Which of these metals will not give photoelectric emission for a radiation of wavelength $\dpi{100} 3300\hspace{1mm}\dot{A}$ from a $\dpi{100} He-Cd$ laser placed $\dpi{100} 1\hspace{1mm}m$ away from the photocell? What happens if the laser is brought nearer and placed $\dpi{100} 50\hspace{1mm}cm$ away?

The wavelength of the incident photons= $3300\dot{A}$

The energy of the incident photons is

$\\E=\frac{hc}{\lambda }\\ E=\frac{6.62\times 10^{-34}\times 3\times 10^{8}}{3300\times 10^{-10}\times 1.6\times 10^{-19}}\\ E=3.16 eV$

Mo and Ni will not give photoelectric emission for radiation of wavelength $\dpi{100} 3300\hspace{1mm}\dot{A}$ from a $\dpi{100} He-Cd$ .

If the laser is brought nearer no change will be there in case of Mo and Ni although there will be more photoelectrons in case of Na and K.

Q: 11.30 Light of intensity $\dpi{100} 10^-^5\hspace{1mm}Wm^-^2$ falls on a sodium photo-cell of surface area $\dpi{100} 2\hspace{1mm}cm^2$ . Assuming that the top 5 layers of sodium absorb the incident energy, estimate time required for photoelectric emission in the wave-picture of radiation. The work function for the metal is given to be about $\dpi{100} 2\hspace{1mm}eV$ . What is the implication of your answer? (Effective atomic area of a sodium atom = 10 -20 m 2 )

Intensity of Incident light(I) = $\dpi{100} 10^-^5\hspace{1mm}Wm^-^2$

The surface area of the sodium photocell (A)=2 cm 2 = 2 $\times$ 10 -4 m 2

The rate at which energy falls on the photo cell=IA=2 $\times$ 10 - 9 W

The rate at which each of the 5 surfaces absorbs energy= IA/5=4 $\times$ 10 -10 W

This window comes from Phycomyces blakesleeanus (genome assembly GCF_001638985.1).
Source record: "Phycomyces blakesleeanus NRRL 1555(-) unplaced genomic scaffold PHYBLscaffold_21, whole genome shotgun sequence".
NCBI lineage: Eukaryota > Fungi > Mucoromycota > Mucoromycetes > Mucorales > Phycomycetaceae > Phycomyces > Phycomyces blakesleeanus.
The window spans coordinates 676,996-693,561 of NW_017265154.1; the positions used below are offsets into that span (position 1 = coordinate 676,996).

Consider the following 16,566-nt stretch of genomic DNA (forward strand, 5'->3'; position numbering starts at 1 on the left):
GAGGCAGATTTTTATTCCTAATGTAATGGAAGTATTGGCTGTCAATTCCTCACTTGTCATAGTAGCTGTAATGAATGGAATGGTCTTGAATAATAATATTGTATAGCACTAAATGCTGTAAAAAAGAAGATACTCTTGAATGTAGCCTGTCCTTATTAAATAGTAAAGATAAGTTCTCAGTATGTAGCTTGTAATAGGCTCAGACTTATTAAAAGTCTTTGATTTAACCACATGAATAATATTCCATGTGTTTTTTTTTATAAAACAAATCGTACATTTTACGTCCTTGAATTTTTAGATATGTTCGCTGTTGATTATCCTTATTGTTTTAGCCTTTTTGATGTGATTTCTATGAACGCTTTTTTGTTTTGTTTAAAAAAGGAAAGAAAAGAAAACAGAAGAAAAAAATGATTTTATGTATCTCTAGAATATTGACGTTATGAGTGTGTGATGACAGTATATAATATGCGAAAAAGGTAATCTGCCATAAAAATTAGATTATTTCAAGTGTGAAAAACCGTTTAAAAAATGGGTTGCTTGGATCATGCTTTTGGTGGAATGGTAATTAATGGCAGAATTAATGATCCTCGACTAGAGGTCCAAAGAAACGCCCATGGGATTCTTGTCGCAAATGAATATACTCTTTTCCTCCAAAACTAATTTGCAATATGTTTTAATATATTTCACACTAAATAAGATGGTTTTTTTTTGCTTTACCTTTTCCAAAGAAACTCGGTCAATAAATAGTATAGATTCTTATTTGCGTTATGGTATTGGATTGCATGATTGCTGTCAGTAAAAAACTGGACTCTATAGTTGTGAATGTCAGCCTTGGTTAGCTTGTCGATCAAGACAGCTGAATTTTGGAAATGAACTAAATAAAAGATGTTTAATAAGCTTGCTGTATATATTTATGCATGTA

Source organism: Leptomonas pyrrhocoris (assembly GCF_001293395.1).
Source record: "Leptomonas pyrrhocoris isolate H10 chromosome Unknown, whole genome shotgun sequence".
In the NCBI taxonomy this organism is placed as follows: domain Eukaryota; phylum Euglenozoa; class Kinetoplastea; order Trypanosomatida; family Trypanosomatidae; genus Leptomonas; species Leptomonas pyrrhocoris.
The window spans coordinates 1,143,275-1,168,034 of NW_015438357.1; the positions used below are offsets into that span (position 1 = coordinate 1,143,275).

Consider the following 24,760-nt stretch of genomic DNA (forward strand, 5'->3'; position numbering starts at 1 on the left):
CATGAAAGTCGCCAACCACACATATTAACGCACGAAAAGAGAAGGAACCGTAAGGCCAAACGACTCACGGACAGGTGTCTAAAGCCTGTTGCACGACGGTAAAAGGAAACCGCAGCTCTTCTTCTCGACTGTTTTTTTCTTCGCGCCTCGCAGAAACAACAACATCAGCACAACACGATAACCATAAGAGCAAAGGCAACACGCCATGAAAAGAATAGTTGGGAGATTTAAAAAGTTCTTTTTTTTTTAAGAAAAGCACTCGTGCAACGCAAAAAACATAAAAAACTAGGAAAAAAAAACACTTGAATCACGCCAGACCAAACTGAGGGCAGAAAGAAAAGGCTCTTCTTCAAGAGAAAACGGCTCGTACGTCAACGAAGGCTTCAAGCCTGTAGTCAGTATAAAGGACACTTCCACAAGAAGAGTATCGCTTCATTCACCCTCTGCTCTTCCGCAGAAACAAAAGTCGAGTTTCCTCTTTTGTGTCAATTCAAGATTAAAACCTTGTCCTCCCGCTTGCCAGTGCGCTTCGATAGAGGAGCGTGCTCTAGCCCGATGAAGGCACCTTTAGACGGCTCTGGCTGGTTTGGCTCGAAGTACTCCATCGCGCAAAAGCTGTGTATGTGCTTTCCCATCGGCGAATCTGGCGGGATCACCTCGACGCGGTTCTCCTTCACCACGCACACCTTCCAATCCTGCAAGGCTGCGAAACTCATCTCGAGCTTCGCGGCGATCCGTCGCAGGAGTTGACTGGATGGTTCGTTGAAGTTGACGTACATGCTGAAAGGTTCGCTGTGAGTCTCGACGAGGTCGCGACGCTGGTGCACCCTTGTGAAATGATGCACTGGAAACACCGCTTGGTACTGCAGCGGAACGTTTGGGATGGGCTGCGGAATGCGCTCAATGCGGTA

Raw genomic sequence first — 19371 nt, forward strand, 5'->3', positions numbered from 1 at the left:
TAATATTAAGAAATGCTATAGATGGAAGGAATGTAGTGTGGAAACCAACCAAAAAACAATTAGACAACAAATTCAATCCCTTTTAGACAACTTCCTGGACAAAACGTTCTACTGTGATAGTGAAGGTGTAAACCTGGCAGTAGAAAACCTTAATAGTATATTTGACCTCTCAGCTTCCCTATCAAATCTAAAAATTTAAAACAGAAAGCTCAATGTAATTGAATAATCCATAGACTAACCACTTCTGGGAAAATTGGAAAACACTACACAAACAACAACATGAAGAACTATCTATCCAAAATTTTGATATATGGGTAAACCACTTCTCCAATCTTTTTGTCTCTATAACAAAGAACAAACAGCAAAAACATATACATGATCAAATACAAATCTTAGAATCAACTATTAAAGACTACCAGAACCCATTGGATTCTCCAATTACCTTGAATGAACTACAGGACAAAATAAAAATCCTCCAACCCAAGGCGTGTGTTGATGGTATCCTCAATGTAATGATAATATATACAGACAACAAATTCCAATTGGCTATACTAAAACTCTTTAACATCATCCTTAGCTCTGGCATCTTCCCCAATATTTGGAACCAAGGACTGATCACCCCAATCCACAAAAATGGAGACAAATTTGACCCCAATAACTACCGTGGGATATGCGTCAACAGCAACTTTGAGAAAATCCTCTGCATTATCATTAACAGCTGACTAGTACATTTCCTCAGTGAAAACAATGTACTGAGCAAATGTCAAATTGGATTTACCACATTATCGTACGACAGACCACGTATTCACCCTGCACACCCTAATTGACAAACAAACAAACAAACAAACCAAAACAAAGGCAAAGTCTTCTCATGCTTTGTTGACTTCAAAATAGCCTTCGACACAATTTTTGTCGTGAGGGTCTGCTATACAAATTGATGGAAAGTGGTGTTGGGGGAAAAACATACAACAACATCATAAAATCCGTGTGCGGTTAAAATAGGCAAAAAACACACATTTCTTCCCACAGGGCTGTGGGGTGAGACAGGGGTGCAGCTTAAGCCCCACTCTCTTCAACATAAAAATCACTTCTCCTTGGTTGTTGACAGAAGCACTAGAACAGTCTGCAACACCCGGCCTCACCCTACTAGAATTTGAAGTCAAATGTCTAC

Effective atomic area of a sodium atom (A')= 10 -20 m 2

The rate at which each sodium atom absorbs energy is R given by

$\\R=\frac{IA}{5}\times \frac{A'}{A}\\ R=\frac{10^{-5}\times 10^{-20}}{5}\\ R=2\times 10^{-26}J/s$

The time required for photoelectric emission is

$\\t=\frac{\phi _{0}}{R}\\ t=\frac{2\times 1.6\times 10^{-19}}{2\times 10^{-26}}\\ t=1.6\times 10^{7}s\\ t\approx 0.507 \ years$

Q: 11.31 Crystal diffraction experiments can be performed using X-rays, or electrons accelerated through appropriate voltage. Which probe has greater energy? (For quantitative comparison, take the wavelength of the probe equal to , which is of the order of inter-atomic spacing in the lattice) .

According to De Broglie's equation

$p=\frac{h}{\lambda }$

The kinetic energy of an electron with De Broglie wavelength $\dpi{100} 1\hspace{1mm}\dot{A}$ is given by

$\\K=\frac{p^{2}}{2m_{e}}\\ K=\frac{h^{2}}{\lambda ^{2}2m_{e}} \\K=\frac{(6.62\times 10^{-34})^{2}}{2\times 10^{-20}\times 9.11\times 10^{-31}\times 1.6\times 10^{-19}}\\ K=149.375\ eV$

The kinetic energy of photon having wavelength $\dpi{100} 1\hspace{1mm}\dot{A}$ is

$\\E=\frac{hc}{\lambda }\\ E=\frac{6.62\times 10^{-34}\times 3\times 10^{8}}{10^{-10}\times 1.6\times 10^{-19}}\\ E=12.375keV$

Therefore for the given wavelength, a photon has much higher energy than an electron.

Q:11.32 (a) Obtain the de Broglie wavelength of a neutron of kinetic energy $\dpi{100} 150\hspace{1mm}eV$ . As you have seen in Exercise 11.31, an electron beam of this energy is suitable for crystal diffraction experiments. Would a neutron beam of the same energy be equally suitable? Explain..

Kinetic energy of the neutron(K)=150eV

De Broglie wavelength associated with the neutron is

$\\\lambda =\frac{h}{p}\\ \lambda =\frac{h}{\sqrt{2m_{N}K }}\\ \lambda =\frac{6.62\times 10^{-34}}{\sqrt{2\times 1.675\times 10^{-27}\times 150\times 1.6\times 10^{-19}}}\\ \lambda =2.327\times 10^{-12}m$

Since an electron beam with the same energy has a wavelength much larger than the above-calculated wavelength of the neutron, a neutron beam of this energy is not suitable for crystal diffraction as the wavelength of the neutron is not of the order of the dimension of interatomic spacing.